We arrived early, or so we thought, with 10 minutes to spare before the visa office opened its doors last Thursday morning. The outdoor plaza was already teeming with people. There were two separate crowds before each building, Haus A and Haus B. The lines snaked around and were rather unclear where they started or ended. There were baby strollers in the midst of it all, and many anxious looking people trying to press forward to improve their spot in the line.
This, our fourth visit to the Ausländerbehörde, would be our last, we vowed. We had come by car, driven by our German friend, Hanna, who was glad to be of help but also as eager as we were to get this thing settled. (See Part 1, Part 2). Continue reading →
Funny things happen when you paint yourself into a corner. Like, say, if you decide at the beginning of your year abroad that if Germany is not a credit-card friendly place, then you’re going to live in a cash economy. What you don’t yet perceive is that while cash is fine for small transactions like coffee or a meal out, kontos are the way to go for recurring costs, school fees, doctor visits, and so forth. A konto is a local bank account, and we simply don’t have one.
We found conflicting information about Americans opening a konto both online and from our German contacts, and the pileup of misinformation, anticipated fees, and red tape led us to throw up our hands at the outset of our stay and say fine, cash it is, occasional wire transfers will suffice. Continue reading →
Those of you paying close attention may have noticed a small logo that now appears on the right side of “Lost in Berlin” from the “Expat Focus” website. The good people over there decided to add my blog to their compilation of Expat Blogs from around the world.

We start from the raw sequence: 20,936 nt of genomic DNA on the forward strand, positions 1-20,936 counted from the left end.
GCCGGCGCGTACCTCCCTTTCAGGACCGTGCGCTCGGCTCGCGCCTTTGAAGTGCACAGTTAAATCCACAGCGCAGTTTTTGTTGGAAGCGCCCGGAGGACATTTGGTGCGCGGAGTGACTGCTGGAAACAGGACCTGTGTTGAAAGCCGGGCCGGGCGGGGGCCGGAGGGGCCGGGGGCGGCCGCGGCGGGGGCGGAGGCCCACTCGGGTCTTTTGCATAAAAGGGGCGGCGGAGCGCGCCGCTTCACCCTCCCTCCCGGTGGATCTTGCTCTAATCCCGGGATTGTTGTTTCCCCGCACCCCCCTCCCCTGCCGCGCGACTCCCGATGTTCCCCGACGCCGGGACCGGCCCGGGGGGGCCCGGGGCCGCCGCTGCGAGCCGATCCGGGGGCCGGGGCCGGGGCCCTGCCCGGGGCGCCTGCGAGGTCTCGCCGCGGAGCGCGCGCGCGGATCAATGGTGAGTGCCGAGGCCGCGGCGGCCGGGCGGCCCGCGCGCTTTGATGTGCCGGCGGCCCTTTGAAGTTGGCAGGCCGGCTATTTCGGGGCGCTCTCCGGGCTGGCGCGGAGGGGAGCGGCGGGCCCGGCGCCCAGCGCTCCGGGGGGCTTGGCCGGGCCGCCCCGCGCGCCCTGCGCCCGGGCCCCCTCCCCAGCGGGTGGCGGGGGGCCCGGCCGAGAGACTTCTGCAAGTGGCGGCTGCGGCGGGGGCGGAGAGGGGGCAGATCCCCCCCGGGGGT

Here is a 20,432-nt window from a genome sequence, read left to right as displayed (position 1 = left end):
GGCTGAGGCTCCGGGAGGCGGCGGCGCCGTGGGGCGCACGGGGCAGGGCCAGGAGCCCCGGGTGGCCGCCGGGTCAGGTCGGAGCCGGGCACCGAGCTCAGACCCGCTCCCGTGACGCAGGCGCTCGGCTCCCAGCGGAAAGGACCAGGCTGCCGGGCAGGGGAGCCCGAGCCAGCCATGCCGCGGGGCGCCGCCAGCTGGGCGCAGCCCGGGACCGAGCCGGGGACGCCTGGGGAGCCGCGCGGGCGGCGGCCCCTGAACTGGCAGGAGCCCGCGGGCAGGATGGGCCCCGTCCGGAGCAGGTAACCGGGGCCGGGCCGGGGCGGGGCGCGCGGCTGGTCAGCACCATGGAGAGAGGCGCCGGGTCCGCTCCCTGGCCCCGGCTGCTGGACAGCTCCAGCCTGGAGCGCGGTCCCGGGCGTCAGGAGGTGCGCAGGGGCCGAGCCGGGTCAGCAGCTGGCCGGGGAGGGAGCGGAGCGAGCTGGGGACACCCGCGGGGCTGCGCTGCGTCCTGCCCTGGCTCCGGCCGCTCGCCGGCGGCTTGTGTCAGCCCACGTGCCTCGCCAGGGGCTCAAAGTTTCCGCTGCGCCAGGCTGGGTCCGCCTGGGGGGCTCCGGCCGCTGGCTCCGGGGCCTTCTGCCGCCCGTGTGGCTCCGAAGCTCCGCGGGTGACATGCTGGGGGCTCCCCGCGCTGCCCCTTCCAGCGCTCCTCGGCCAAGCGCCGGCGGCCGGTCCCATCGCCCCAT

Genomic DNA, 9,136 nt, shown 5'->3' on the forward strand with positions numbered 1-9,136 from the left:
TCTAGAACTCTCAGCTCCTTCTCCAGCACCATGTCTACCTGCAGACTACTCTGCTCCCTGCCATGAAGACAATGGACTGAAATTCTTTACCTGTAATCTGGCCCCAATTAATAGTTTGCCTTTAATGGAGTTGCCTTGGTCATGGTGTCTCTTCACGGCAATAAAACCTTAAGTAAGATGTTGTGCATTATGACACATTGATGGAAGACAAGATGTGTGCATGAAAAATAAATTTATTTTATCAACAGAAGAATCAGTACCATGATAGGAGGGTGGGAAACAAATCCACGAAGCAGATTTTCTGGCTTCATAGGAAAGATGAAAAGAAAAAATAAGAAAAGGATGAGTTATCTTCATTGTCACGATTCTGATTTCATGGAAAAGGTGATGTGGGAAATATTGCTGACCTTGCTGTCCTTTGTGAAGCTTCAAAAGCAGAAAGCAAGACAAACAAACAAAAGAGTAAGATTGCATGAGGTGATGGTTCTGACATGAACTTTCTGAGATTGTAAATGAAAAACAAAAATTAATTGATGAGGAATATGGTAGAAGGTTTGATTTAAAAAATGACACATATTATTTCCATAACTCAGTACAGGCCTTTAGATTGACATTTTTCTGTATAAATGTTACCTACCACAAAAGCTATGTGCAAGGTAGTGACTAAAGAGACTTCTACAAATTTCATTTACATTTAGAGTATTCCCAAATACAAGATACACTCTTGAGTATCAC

I guess it’s fair to say that I hadn’t thought of myself as being an expat until I started reading other people’s blogs and experiences and realized that I’m writing about similar things. The only difference may be that I know I’ll be going back home after a year, while many people have pulled up stakes and moved their whole lives to a new country indefinitely.
The Expat folks asked if I would do an interview with them that they can post on their website. I just sent it off and thought I’d post it here as well. It is now available on this website. Continue reading →
Interesting that “fiktion” is part of the German word for “temporary residence permit,” but that’s just the English major in me talking.
We returned to the Ausländerbehörden for our follow-up visa meeting yesterday, all five of us, plus our friend the professor who proved so helpful last time. We took the kids out of school early for this; German class, math class and Schülerläden were all skipped in favor of our visa meeting. Our experience this time around was more productive, though consistently inconsistent and in a few ways flawed to the core.
It’s a welcoming sort of place, as you can plainly see.
I have been remarkably blasé about our visa appointment. M, a stress monkey. I have been convinced there will be no problem; why shouldn’t we be allowed to stay in this country? We have everything we need to show we are a solvent family and will not be a drain on the state. What could go wrong?
As an American, you can stay in Germany for up to 90 days without a visa. If you plan to stay longer, you need to apply in person for a visa. There are two steps to this process. The first is to register your residence with the police.